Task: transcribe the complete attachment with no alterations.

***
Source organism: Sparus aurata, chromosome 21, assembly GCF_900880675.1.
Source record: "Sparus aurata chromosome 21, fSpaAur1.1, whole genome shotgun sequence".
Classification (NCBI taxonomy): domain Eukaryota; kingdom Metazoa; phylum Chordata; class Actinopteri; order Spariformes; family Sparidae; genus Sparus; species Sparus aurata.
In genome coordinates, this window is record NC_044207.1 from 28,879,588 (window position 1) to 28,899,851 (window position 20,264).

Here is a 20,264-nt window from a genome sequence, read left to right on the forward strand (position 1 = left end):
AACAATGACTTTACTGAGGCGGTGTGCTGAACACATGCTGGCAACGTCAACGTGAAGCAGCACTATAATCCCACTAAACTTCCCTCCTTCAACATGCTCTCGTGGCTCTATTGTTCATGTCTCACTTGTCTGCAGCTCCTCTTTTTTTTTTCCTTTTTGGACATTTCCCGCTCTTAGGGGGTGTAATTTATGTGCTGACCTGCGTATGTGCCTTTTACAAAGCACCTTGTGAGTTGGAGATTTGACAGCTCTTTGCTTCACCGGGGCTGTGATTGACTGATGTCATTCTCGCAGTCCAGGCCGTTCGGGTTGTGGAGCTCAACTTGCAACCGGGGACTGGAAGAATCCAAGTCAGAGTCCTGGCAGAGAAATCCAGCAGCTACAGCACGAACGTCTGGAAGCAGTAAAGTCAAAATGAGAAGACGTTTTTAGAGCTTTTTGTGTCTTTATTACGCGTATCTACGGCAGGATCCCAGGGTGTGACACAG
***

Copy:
Source organism: Sparus aurata, chromosome 21, assembly GCF_900880675.1.
Source record: "Sparus aurata chromosome 21, fSpaAur1.1, whole genome shotgun sequence".
Classification (NCBI taxonomy): domain Eukaryota; kingdom Metazoa; phylum Chordata; class Actinopteri; order Spariformes; family Sparidae; genus Sparus; species Sparus aurata.
In genome coordinates, this window is record NC_044207.1 from 28,879,588 (window position 1) to 28,899,851 (window position 20,264).

Here is a 20,264-nt window from a genome sequence, read left to right on the forward strand (position 1 = left end):
AACAATGACTTTACTGAGGCGGTGTGCTGAACACATGCTGGCAACGTCAACGTGAAGCAGCACTATAATCCCACTAAACTTCCCTCCTTCAACATGCTCTCGTGGCTCTATTGTTCATGTCTCACTTGTCTGCAGCTCCTCTTTTTTTTTTCCTTTTTGGACATTTCCCGCTCTTAGGGGGTGTAATTTATGTGCTGACCTGCGTATGTGCCTTTTACAAAGCACCTTGTGAGTTGGAGATTTGACAGCTCTTTGCTTCACCGGGGCTGTGATTGACTGATGTCATTCTCGCAGTCCAGGCCGTTCGGGTTGTGGAGCTCAACTTGCAACCGGGGACTGGAAGAATCCAAGTCAGAGTCCTGGCAGAGAAATCCAGCAGCTACAGCACGAACGTCTGGAAGCAGTAAAGTCAAAATGAGAAGACGTTTTTAGAGCTTTTTGTGTCTTTATTACGCGTATCTACGGCAGGATCCCAGGGTGTGACACAG